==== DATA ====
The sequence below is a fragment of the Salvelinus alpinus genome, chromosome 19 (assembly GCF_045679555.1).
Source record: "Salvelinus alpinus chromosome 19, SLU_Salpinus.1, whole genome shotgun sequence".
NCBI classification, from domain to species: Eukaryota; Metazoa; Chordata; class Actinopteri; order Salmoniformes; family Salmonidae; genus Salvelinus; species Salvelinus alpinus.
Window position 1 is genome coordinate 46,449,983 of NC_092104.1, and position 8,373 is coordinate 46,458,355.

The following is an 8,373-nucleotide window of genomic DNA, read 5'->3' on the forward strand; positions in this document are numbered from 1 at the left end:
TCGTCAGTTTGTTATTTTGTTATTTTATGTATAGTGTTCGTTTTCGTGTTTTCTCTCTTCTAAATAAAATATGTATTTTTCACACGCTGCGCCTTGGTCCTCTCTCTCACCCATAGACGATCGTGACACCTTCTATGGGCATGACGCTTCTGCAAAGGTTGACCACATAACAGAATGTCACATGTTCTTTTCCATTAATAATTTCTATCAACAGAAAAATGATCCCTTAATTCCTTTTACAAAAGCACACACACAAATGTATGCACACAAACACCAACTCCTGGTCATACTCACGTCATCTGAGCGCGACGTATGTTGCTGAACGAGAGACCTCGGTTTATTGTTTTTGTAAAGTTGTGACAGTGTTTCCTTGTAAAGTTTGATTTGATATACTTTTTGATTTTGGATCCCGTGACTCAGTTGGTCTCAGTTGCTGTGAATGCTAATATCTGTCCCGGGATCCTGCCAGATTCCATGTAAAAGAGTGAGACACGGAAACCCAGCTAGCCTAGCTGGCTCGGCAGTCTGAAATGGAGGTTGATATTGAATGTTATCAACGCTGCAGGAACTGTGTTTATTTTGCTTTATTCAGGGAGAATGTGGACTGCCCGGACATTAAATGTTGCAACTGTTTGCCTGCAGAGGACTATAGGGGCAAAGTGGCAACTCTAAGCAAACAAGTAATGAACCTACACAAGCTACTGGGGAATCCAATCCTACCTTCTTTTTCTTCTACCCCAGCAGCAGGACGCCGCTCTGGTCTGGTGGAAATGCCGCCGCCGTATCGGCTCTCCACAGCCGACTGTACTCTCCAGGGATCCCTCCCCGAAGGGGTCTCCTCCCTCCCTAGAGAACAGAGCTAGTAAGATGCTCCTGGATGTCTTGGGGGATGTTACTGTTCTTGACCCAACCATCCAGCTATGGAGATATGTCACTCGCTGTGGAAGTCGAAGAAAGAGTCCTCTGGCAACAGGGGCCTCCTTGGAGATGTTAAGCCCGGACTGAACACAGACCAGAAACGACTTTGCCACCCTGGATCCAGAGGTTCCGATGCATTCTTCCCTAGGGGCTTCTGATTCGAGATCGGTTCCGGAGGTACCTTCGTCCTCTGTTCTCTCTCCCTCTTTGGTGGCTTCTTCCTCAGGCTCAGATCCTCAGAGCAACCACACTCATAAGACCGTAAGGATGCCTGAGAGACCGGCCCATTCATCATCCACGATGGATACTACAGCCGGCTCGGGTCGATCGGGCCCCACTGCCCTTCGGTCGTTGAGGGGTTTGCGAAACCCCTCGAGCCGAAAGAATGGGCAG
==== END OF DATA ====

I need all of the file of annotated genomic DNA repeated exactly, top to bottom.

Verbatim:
The sequence below is a fragment of the Salvelinus alpinus genome, chromosome 19 (assembly GCF_045679555.1).
Source record: "Salvelinus alpinus chromosome 19, SLU_Salpinus.1, whole genome shotgun sequence".
NCBI classification, from domain to species: Eukaryota; Metazoa; Chordata; class Actinopteri; order Salmoniformes; family Salmonidae; genus Salvelinus; species Salvelinus alpinus.
Window position 1 is genome coordinate 46,449,983 of NC_092104.1, and position 8,373 is coordinate 46,458,355.

The following is an 8,373-nucleotide window of genomic DNA, read 5'->3' on the forward strand; positions in this document are numbered from 1 at the left end:
TCGTCAGTTTGTTATTTTGTTATTTTATGTATAGTGTTCGTTTTCGTGTTTTCTCTCTTCTAAATAAAATATGTATTTTTCACACGCTGCGCCTTGGTCCTCTCTCTCACCCATAGACGATCGTGACACCTTCTATGGGCATGACGCTTCTGCAAAGGTTGACCACATAACAGAATGTCACATGTTCTTTTCCATTAATAATTTCTATCAACAGAAAAATGATCCCTTAATTCCTTTTACAAAAGCACACACACAAATGTATGCACACAAACACCAACTCCTGGTCATACTCACGTCATCTGAGCGCGACGTATGTTGCTGAACGAGAGACCTCGGTTTATTGTTTTTGTAAAGTTGTGACAGTGTTTCCTTGTAAAGTTTGATTTGATATACTTTTTGATTTTGGATCCCGTGACTCAGTTGGTCTCAGTTGCTGTGAATGCTAATATCTGTCCCGGGATCCTGCCAGATTCCATGTAAAAGAGTGAGACACGGAAACCCAGCTAGCCTAGCTGGCTCGGCAGTCTGAAATGGAGGTTGATATTGAATGTTATCAACGCTGCAGGAACTGTGTTTATTTTGCTTTATTCAGGGAGAATGTGGACTGCCCGGACATTAAATGTTGCAACTGTTTGCCTGCAGAGGACTATAGGGGCAAAGTGGCAACTCTAAGCAAACAAGTAATGAACCTACACAAGCTACTGGGGAATCCAATCCTACCTTCTTTTTCTTCTACCCCAGCAGCAGGACGCCGCTCTGGTCTGGTGGAAATGCCGCCGCCGTATCGGCTCTCCACAGCCGACTGTACTCTCCAGGGATCCCTCCCCGAAGGGGTCTCCTCCCTCCCTAGAGAACAGAGCTAGTAAGATGCTCCTGGATGTCTTGGGGGATGTTACTGTTCTTGACCCAACCATCCAGCTATGGAGATATGTCACTCGCTGTGGAAGTCGAAGAAAGAGTCCTCTGGCAACAGGGGCCTCCTTGGAGATGTTAAGCCCGGACTGAACACAGACCAGAAACGACTTTGCCACCCTGGATCCAGAGGTTCCGATGCATTCTTCCCTAGGGGCTTCTGATTCGAGATCGGTTCCGGAGGTACCTTCGTCCTCTGTTCTCTCTCCCTCTTTGGTGGCTTCTTCCTCAGGCTCAGATCCTCAGAGCAACCACACTCATAAGACCGTAAGGATGCCTGAGAGACCGGCCCATTCATCATCCACGATGGATACTACAGCCGGCTCGGGTCGATCGGGCCCCACTGCCCTTCGGTCGTTGAGGGGTTTGCGAAACCCCTCGAGCCGAAAGAATGGGCAG